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J. Huang, L.-F. Hung, R. Ramamirtham, Y. Qiao-Grider, E. Smith III; Effects of Form Deprivation on the Pattern of Peripheral Refractive Errors in Infant Rhesus Monkeys. Invest. Ophthalmol. Vis. Sci. 2007;48(13):1033. doi: https://doi.org/.
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Myopic human eyes typically exhibit relative hyperopic refractive errors in the periphery. To determine if vision-induced axial elongation can produce both central myopia and relative peripheral hyperopia, we investigated the effects of form deprivation on peripheral refractive errors in developing monkeys.
Monocular form-deprivation was produced in 10 rhesus monkeys by securing diffuser lenses in front of the treated eyes at 3 weeks of age. To examine the role of central vision in the resulting refractive changes, the fovea and most of the perifovea (the central 10-12 degrees of the retina) of the treated eye was also ablated with an argon laser in 8 of these monkeys at the start of the lens-rearing period. Each eye’s refractive status was measured by retinoscopy along the pupillary axis and at 15 degree intervals along the horizontal meridian out to 45 degree eccentricities. Control data were obtained from 5 normal monkeys and 5 monkeys that had monocular foveal ablation and were allowed unrestricted vision.
At ages corresponding to the end of the lens-rearing treatment (about 150 days of age), normal monkeys exhibited a low degree of hyperopia in the central retina and small degrees of relative myopia in the periphery; the pattern of peripheral refractive errors was well-matched in the two eyes. Monocular foveal ablation, by itself, did not alter either central or peripheral refractive development. On the other hand, monocular form deprivation, either with or without foveal ablation, altered central as well as peripheral refractive development. Specifically, eight of the 10 form-deprived eyes exhibited more myopic/less hyperopic central refractive errors than their fellow non-treated eyes. Moreover, the eyes with relative central myopia also showed relative peripheral hyperopia and the degree of relative peripheral hyperopia increased with the degree of relative central myopia.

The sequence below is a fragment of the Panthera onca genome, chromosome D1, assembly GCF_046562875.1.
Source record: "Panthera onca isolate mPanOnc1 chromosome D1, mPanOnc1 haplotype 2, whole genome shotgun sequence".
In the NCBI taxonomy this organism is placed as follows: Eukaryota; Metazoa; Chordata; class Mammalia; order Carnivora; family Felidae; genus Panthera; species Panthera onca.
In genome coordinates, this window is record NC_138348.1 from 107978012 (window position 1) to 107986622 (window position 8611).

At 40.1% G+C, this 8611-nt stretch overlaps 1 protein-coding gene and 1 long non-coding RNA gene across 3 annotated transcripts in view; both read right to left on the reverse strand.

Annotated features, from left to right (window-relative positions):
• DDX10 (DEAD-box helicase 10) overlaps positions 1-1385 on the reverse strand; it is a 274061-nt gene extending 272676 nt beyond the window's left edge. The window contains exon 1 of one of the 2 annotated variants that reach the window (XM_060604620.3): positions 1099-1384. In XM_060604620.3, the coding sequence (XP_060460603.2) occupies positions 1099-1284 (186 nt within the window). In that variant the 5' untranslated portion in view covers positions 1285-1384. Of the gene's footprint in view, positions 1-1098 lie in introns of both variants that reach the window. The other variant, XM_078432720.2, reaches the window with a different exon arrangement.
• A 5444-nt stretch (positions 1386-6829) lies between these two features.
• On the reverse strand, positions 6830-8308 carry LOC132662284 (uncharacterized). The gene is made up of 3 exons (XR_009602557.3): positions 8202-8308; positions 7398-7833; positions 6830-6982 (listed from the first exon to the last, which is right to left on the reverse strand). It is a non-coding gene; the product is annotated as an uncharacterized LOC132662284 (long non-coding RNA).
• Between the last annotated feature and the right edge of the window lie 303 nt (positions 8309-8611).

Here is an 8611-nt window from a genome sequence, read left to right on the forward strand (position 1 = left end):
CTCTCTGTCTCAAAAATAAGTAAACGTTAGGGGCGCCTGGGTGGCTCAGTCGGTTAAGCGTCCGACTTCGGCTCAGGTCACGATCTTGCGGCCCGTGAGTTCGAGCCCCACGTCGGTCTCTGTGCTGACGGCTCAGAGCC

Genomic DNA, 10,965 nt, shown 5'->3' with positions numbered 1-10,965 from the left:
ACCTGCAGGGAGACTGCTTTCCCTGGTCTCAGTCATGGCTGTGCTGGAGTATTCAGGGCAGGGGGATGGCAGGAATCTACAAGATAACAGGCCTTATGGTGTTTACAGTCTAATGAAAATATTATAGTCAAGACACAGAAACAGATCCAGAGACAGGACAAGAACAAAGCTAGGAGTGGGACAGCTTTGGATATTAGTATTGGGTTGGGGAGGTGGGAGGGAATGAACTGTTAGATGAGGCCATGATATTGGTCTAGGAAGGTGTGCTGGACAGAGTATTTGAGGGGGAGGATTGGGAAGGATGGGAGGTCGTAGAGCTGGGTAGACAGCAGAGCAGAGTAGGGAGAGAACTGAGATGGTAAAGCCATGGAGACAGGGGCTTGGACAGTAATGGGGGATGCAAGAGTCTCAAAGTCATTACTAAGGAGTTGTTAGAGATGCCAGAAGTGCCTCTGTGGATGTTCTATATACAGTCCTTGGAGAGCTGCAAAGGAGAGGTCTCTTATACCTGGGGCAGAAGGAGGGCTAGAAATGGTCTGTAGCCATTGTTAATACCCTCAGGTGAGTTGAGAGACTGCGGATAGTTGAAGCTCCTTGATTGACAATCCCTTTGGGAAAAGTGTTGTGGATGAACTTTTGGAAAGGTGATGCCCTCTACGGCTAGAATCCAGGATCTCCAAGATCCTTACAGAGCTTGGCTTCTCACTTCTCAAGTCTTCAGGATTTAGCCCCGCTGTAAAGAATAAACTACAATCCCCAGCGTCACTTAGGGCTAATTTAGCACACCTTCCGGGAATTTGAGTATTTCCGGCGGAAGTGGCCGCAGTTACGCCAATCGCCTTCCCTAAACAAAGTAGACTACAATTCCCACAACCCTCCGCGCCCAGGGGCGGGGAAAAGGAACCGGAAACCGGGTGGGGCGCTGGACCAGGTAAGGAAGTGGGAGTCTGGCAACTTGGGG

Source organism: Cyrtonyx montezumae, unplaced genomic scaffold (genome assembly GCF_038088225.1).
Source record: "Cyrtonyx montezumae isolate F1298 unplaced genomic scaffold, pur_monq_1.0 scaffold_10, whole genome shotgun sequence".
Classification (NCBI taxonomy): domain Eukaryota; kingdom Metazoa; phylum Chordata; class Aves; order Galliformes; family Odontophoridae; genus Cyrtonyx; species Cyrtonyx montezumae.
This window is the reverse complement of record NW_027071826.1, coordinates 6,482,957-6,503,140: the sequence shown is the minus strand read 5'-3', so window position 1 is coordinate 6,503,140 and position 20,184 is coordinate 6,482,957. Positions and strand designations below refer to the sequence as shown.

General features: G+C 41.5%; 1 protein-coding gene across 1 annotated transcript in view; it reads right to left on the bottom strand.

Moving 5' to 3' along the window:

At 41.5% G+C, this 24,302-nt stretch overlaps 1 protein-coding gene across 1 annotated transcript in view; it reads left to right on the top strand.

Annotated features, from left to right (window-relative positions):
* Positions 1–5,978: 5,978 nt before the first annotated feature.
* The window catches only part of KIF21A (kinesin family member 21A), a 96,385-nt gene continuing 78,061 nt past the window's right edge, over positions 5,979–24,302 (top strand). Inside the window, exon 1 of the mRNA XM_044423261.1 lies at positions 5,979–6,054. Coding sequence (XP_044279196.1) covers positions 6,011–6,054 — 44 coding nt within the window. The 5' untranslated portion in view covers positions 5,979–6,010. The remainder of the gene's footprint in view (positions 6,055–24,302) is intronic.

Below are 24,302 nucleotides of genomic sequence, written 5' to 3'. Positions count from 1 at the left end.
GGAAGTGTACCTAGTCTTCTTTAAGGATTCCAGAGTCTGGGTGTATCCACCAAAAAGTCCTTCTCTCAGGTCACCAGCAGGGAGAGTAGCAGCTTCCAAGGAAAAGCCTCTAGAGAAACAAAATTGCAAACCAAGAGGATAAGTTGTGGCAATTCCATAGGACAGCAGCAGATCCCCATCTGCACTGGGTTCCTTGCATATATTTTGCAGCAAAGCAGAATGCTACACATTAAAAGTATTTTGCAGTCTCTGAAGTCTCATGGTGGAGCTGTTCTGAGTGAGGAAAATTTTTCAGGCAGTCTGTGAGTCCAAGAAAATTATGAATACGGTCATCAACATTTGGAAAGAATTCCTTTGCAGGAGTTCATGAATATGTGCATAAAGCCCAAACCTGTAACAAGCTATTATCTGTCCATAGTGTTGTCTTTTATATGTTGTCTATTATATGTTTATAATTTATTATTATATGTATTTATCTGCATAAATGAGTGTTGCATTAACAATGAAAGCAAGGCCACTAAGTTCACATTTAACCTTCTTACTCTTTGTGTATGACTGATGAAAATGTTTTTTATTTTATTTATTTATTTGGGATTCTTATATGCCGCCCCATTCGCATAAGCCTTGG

In addition to producing central axial myopia, form deprivation can alter the pattern of peripheral refraction producing relative peripheral hyperopia. Thus, both central and peripheral refractive errors are influenced by visual experience in primates. However, visual signals from the fovea are not essential for either of these vision-dependent changes.
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